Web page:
Madame CJ Walker
(1867-1919) Entrepreneur, Philanthropist, Activist, rose from poverty in the South to become one of the wealthiest African American women of her time. She used her position to advocate for the advancement of black Americans and for an end to lynching. Born Sarah Breedlove on December 23, 1867, on a plantation in Delta, Louisiana, one of six children of Owen and Minerva Anderson Breedlove, former slaves-turned sharecroppers after the Civil War. Orphaned at age seven, Walker lived with her older sister Louvenia, and the two worked in the cotton fields. Partly to escape her abusive brother-in-law, at age 14 Walker married Moses McWilliams. When her husband died in 1887, Walker became a single parent of two-year old daughter Lelia (later known as A’Lelia).
Seeking a way out of poverty, in 1889, Walker moved to St. Louis, Missouri, where her four brothers were barbers. There, she worked as a laundress and cook. She joined the African Methodist Episcopal Church, where she met leading black men and women, whose education and success likewise inspired her. In 1894, she married John Davis, but the marriage was troubled, and the couple later divorced.
Struggling financially, facing hair loss, and feeling the strain of years of physical labor, Walker’s life took a dramatic turn in 1904. That year, she not only began using African American businesswoman Annie Turbo Malone’s “The Great Wonderful Hair Grower,” but she also joined Malone’s team of black women sales agents. A year later, Walker moved to Denver, Colorado, where she married ad-man Charles Joseph Walker, renamed herself “Madam C.J. Walker,” and with $1.25, launched her own line of hair products and straighteners for African American women, “Madam Walker’s Wonderful Hair Grower.”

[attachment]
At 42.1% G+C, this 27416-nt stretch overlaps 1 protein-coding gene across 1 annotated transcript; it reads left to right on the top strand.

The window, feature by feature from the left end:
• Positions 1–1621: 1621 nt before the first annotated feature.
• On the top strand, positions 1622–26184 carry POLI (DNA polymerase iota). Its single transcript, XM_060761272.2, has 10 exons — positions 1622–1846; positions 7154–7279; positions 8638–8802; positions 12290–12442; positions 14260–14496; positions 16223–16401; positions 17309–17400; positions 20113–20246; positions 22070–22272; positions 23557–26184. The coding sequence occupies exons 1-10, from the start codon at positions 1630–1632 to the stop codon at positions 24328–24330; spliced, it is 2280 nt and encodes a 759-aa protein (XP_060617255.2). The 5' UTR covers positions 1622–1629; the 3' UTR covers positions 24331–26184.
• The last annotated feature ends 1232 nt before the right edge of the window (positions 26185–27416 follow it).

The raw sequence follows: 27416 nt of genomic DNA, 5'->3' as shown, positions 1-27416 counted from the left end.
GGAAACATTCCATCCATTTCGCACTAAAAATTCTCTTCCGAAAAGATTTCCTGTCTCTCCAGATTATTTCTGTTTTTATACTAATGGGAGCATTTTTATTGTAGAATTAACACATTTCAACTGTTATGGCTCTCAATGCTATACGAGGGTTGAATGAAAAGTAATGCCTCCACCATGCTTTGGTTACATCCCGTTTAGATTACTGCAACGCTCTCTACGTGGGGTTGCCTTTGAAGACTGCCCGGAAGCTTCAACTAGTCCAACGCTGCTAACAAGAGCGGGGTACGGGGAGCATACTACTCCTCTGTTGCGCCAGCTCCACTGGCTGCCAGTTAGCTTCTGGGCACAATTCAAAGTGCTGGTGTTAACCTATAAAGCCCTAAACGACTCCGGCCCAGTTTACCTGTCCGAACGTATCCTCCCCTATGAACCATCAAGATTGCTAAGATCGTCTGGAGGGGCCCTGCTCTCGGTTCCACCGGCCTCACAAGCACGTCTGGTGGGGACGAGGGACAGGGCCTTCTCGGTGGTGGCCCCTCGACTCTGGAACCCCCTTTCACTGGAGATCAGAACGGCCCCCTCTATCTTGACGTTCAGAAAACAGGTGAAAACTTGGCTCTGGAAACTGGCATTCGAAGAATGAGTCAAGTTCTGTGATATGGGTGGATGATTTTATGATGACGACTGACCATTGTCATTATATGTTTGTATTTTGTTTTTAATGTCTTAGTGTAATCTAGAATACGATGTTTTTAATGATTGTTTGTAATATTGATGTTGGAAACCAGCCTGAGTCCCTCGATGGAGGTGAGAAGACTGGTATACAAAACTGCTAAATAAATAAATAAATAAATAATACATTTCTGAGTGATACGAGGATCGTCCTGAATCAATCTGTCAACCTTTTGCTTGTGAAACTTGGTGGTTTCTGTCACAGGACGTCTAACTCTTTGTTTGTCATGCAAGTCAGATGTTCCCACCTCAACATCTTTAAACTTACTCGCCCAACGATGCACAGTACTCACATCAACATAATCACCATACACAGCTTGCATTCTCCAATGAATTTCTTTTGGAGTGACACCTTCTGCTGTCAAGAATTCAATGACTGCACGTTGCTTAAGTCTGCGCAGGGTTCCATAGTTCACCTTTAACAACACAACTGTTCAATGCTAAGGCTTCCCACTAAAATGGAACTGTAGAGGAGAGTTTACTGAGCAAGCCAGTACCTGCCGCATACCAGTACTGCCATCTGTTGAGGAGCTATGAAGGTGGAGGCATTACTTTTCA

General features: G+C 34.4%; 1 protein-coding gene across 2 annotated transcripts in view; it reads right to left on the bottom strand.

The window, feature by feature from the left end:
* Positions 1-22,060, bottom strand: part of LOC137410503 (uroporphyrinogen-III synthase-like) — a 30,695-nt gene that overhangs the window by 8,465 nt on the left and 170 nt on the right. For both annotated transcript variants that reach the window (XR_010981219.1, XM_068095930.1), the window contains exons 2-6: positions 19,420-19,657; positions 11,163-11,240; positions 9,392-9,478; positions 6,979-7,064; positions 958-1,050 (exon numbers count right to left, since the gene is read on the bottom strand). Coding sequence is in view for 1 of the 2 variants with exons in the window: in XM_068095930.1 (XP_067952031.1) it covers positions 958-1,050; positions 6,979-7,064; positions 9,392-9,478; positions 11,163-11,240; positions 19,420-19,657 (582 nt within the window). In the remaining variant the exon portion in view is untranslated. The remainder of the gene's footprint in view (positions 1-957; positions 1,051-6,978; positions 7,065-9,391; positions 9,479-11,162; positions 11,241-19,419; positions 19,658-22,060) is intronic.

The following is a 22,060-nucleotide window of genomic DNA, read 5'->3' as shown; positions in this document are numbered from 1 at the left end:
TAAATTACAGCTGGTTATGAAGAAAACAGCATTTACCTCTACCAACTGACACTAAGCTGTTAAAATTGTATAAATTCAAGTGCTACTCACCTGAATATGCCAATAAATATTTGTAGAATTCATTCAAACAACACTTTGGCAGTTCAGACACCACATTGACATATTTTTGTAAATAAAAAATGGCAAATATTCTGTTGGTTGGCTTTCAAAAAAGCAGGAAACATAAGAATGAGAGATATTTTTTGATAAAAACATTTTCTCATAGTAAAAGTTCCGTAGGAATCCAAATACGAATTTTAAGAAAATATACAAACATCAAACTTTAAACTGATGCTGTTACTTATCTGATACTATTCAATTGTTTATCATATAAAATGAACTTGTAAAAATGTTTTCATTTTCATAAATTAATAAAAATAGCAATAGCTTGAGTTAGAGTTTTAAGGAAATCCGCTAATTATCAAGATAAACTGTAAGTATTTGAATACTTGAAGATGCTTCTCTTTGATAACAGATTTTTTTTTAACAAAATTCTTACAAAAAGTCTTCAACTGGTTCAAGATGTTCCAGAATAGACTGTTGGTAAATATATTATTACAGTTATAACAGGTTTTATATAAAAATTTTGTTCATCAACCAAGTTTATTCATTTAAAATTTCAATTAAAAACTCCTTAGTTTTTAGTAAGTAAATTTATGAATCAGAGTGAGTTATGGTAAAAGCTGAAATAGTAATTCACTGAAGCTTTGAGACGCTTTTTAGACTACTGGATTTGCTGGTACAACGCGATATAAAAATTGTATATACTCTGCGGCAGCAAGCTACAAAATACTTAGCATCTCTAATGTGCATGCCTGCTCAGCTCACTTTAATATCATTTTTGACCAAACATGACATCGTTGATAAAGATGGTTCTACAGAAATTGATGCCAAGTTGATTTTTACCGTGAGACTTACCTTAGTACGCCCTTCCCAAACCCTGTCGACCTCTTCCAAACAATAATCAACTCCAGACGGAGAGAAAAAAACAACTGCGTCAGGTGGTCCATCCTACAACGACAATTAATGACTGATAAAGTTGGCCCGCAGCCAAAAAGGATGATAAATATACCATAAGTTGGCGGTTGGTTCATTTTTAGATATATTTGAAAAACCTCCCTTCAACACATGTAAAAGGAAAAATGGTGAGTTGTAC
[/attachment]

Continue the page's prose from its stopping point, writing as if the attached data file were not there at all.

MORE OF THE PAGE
Initially, Walker’s husband helped with advertising and establishing a mail order business. After the pair divorced in 1910, she relocated to Indianapolis and built a factory for her Walker Manufacturing Company. An advocate of black women’s economic independence, she opened training programs in the “Walker System” for her national network of licensed sales agents who earned healthy commissions. Ultimately, Walker employed 40,000 African American women and men in the US, Central America, and the Caribbean. She also founded the National Negro Cosmetics Manufacturers Association in 1917. Walker’s business grew rapidly, with sales exceeding $500,000 in the final year of her life. Her total worth topped $1 million dollars, and included a mansion in Irvington, New York dubbed “Villa Lewaro;” and properties in Harlem, Chicago, Pittsburgh, and St. Louis. As her wealth increased, so did her philanthropic and political outreach. Walker contributed to the YMCA, covered tuition for six African American students at Tuskegee Institute, and became active in the anti-lynching movement, donating $5,000 to the NAACP’s efforts. Just prior to dying of kidney failure, Walker revised her will, bequeathing two-thirds of future net profits to charity, as well as thousands of dollars to various individuals and schools.